A Day of Learning at the Range

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Oct 5, 2011
Southeast Texas
So, spent a couple hours at the range yesterday and managed to learn a few things. These are 5 shot groups, and were not shot extremely fast, about 1-3 minutes between shots. First, I will post a picture of my final target so that when I allude to it, you aren't having to try to imagine what I am talking about :p


My first target was the center diamond, and my cold bore shot actually took out the top tip of the bullseye. I was hoping that it was going to be the start of a really great day! I don't handload, so it wasn't a load development day or anything, just a day to relax and put some rounds downrange before heading back to college this weekend. Anyways, my second shot impacted just low right of my first and then 3, 4, and 5 followed about a half inch below that to round the group out at around 1.5".... not what I was hoping for, and I know the rifle was capable of better.

Anyways, after my final 3 shots of my first group impacted about a minute low of my POA, I corrected for a minute of elevation before firing my second group (lower left diamond). I also let the rifle cool for about 15 minutes. After the cool down period, I fired my first shot; perfect bullseye. Again, feeling pretty good. Second shot; touching the first. After my second shot however, a R to L wind picked up, and I did take notice, however, I did not know how much it would affect the trajectory, so I did not try to account for it for this group. Shots 3, 4, and 5 impacted about a minute left, but with good elevation so I was happy overall.

The wind did not let up for the rest of the trip, but I also did not want to adjust my scope to account for it. I wanted to shoot, and have a target so that I could see how much the wind (that I estimated to be staying around 10-15 mph) affected POI when my POA stayed constant. After the trip, all of these targets were copied into my data book, and I think that overall it was a much better learning experience than if I were to go out and shoot 5 sub-MOA groups. I also think that it was interesting to see that even though the barrel was fouled prior to going to the range, after my initial "cold bore" shot and shot immediately following, my 1 minute elevation change stayed constant. Does anyone have any other reason as to why that may be? Was it just due to the barrel temp? Or the additional fouling possibly? Or even both?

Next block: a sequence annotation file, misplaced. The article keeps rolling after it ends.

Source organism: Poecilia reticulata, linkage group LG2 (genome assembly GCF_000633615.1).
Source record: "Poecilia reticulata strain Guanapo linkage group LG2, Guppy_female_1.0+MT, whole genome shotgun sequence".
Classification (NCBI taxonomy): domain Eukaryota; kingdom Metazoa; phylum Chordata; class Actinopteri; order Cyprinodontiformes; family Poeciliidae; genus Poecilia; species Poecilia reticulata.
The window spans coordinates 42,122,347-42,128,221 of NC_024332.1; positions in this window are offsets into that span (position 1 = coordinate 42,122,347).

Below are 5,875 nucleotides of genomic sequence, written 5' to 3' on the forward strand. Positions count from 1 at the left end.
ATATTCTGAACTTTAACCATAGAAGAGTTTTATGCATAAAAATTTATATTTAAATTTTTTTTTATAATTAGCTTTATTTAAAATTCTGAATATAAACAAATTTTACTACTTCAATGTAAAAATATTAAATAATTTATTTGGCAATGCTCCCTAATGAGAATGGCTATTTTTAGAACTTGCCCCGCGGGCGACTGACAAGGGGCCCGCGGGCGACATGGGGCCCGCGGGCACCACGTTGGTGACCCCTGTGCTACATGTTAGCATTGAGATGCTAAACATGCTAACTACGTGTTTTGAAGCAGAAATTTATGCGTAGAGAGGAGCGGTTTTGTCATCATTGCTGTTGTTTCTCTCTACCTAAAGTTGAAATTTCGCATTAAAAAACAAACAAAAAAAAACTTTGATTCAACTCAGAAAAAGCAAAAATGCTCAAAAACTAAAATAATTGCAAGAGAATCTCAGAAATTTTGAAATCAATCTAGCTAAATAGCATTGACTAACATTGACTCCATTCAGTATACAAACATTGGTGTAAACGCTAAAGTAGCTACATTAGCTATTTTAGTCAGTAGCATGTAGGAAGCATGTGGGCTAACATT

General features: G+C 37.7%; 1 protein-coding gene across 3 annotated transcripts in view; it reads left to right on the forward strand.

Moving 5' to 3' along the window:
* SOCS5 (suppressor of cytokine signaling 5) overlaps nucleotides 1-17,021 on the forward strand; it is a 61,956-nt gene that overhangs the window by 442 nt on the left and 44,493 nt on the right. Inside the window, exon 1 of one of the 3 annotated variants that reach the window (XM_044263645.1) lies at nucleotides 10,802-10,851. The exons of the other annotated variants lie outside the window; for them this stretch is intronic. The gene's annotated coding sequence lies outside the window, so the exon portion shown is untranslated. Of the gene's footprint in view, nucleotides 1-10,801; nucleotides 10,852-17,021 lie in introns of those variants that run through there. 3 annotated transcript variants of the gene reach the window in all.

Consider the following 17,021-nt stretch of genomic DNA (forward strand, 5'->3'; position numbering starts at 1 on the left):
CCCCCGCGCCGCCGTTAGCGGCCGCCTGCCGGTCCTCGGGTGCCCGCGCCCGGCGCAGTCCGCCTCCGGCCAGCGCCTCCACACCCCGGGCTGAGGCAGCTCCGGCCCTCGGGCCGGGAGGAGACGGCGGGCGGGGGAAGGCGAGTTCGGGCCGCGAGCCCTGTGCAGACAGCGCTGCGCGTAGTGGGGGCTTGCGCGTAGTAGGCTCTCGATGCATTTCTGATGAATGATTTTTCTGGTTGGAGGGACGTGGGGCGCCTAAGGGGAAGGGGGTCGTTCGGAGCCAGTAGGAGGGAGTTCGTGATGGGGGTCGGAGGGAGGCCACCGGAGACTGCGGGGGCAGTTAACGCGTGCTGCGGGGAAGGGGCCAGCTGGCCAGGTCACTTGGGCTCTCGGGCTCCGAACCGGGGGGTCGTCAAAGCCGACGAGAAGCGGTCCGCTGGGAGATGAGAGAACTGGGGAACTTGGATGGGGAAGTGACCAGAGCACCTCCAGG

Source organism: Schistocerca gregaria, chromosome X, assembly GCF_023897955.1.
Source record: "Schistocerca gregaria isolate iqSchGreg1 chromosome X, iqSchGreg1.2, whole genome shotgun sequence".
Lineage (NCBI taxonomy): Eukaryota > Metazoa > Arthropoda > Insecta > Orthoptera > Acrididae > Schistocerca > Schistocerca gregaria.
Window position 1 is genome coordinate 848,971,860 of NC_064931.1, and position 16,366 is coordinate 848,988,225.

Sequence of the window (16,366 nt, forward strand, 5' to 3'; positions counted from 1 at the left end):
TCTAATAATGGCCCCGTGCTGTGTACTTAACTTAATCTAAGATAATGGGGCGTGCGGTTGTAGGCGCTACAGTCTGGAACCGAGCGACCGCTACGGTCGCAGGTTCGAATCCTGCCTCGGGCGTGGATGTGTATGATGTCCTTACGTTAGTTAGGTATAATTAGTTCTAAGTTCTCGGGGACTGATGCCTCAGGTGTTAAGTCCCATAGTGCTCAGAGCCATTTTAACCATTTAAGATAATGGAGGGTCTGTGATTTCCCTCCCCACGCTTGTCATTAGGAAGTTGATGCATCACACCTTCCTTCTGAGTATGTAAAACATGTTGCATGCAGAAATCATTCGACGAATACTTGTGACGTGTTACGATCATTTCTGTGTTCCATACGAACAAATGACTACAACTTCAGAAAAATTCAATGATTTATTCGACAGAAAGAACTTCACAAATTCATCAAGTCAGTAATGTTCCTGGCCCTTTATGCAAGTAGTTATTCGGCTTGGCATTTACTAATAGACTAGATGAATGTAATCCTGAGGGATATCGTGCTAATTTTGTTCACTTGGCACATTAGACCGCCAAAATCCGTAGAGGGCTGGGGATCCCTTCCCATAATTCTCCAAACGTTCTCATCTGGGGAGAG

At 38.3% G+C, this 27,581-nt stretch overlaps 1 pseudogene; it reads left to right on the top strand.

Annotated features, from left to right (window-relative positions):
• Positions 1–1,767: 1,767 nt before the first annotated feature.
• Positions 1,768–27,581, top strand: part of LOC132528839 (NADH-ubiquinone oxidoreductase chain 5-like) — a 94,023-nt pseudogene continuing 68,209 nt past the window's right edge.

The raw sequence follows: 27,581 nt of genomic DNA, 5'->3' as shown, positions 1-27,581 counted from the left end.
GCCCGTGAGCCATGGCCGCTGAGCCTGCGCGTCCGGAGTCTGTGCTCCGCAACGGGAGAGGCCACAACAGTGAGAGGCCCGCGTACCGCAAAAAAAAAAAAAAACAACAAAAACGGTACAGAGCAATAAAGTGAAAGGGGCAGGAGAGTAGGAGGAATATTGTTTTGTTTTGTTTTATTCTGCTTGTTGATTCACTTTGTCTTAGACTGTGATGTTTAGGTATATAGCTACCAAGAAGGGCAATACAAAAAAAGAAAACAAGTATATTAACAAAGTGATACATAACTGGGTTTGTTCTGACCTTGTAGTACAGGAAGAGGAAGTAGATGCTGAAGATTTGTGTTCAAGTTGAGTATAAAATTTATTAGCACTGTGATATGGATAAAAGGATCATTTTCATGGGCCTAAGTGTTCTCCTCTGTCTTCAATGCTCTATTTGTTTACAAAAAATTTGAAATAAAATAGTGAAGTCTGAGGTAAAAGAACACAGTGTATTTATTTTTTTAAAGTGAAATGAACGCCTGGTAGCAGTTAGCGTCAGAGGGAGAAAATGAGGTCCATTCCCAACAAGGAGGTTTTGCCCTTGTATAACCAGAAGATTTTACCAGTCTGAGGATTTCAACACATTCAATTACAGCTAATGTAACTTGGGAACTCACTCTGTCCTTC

ETA: I forgot to add, the shot to the bottom left of the group shot at the top right diamond was a called flier on my part. Measured as part of the group, but not a mess up induced by the gun, ammunition, or environment. That one was definitely on me. There were several shots that I didn't feel great about after pulling the trigger, but that was probably one of the worst; even before checking where it impacted.
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all of your reasoning sounds logical, and...all in all some great shooting. I would guess that your cold barrel is just fine! it goes right where you want it. possible heat (pressure on the barrel from the stock?)and/or fouling, but those groups are very respectable, you don't state caliber or bullet weight. that can make a difference! you said you don't reload so you're kind of stuck with whatever you get from the store until you find the best load for your gun. also temp as well as wind will have an effect on your results. those groups are plenty good for hunting! if all you do is punch paper, and you want tighter groups, it's time to reload.
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Sorry, forgot those little details! It is my fairly new Remington 700 SPS Varmint .308. I was shooting Federal Gold Medal Match 168 gr SMKs. It was the first time that I have shot the gun in windy conditions, but every other time that I have taken it out with FGMM it has averaged around .8" groups. I'm excited to get into hand loading, but until then, I am extremely satisfied with FGMM.

Sent from my HTC One X
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